Sailor (Cage) loves Lula (Dern), but the road ahead isn’t smoothly paved for the star-crossed lovers.  In an opening sequence that’s become a cult classic on its own, a knife-wielding hit man hired by Lula’s mother Marietta (Dern’s real life mother Ladd) tries to take out Sailor, who in turn beats the fellow to a bloody mess with his bare hands.  Huffing and puffing, he lights a cigarette and glowers at Marietta in an exaggerated stance.  Despite the shocking bit of violence we just witnessed, we can’t help but chuckle.

Sailor goes to jail, but the story picks up when he gets out.  Unable to keep her daughter from him, Marietta tries to arrange for another hit…this time with a much more dangerous gang lord.  Sailor and Lula decide to hit the road and head west, in violation of his parole.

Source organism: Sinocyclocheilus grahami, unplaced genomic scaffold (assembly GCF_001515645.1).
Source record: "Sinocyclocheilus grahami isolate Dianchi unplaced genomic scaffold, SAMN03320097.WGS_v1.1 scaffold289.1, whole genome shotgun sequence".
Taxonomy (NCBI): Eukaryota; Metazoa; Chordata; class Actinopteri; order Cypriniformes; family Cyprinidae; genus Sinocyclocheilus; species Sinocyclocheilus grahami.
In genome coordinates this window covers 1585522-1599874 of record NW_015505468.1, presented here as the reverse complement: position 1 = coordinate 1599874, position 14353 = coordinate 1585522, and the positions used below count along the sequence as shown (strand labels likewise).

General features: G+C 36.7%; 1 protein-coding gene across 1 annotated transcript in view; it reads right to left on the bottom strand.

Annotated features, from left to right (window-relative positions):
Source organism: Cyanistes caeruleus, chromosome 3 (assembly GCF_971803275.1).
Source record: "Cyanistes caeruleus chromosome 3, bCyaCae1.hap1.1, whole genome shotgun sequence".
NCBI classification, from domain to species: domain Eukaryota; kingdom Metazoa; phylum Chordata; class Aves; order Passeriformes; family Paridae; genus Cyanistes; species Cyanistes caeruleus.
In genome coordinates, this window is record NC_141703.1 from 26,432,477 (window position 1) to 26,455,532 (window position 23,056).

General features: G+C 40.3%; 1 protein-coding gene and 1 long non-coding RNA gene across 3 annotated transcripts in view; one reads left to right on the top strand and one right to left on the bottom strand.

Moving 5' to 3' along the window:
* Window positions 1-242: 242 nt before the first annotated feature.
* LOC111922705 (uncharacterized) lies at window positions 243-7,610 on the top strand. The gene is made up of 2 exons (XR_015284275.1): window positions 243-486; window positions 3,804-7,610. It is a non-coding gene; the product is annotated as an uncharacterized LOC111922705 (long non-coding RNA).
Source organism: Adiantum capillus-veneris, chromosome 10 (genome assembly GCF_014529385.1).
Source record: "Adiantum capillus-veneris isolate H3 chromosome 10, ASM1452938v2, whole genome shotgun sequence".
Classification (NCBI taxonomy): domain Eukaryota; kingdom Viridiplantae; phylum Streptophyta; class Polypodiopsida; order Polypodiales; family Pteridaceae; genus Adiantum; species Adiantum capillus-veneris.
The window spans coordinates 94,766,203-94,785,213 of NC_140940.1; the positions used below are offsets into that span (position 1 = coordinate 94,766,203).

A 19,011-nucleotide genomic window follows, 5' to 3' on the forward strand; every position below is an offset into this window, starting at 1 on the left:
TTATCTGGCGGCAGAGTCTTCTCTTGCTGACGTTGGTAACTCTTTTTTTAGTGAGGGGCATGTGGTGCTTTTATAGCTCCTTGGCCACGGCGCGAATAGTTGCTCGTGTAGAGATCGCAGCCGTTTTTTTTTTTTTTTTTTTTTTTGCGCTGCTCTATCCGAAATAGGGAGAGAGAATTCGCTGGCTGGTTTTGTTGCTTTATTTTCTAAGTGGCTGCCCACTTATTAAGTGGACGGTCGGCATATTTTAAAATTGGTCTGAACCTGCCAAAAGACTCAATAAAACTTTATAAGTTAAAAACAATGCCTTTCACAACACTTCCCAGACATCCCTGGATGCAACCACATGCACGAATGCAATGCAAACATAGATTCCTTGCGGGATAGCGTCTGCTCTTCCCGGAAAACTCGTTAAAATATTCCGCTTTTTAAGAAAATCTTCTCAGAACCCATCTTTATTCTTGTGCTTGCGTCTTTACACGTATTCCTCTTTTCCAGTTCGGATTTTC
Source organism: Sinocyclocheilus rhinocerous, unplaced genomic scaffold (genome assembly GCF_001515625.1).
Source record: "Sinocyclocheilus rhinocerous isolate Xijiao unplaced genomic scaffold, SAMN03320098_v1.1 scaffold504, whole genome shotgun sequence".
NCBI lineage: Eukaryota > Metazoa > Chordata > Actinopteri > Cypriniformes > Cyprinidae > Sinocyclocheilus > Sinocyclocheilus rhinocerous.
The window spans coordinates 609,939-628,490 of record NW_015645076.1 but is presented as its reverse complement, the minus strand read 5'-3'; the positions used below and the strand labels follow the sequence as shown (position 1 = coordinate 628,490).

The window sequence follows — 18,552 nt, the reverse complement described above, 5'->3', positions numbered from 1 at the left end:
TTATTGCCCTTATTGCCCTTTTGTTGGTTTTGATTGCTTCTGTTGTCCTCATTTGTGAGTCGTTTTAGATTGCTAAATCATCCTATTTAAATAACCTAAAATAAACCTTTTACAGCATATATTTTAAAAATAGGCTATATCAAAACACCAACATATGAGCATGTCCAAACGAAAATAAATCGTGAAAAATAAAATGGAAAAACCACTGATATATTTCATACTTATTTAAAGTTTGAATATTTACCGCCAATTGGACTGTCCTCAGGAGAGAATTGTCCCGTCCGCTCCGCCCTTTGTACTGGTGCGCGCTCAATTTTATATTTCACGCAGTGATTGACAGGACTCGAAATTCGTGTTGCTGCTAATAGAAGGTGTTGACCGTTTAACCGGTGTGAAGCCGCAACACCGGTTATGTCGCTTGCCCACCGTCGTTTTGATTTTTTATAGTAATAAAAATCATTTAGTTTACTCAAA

Along the way, Sailor and Lula dance, have lots of sex, drive, and have soul-baring conversations that are sometimes both touching and amusing at the same time.  Over the course of the film, they’ll learn new things about each other, and they’ll learn that love can indeed conquer all, even if the world, as Lula puts it, is “wild at heart and weird on top”.

It’s not so much the plot that attracts in a David Lynch film…that’s pretty much just a map from A to Z…instead, it’s the sights along the way.  Lynch never takes his viewers down a straight, empty highway, but rather uses the scenic routes, and his scenes are filled with strange images and unsettling characters.  Who could ever forget Crispin Glover and his counter filled with mushed sandwiches (or the roaches in his underpants), or Grace Zabriskie’s demonic drive to mix sex and death, or especially Willem Dafoe’s repulsive turn alone with Laura Dern…or for that matter, his dramatic exit from the film where he TRULY loses his mind?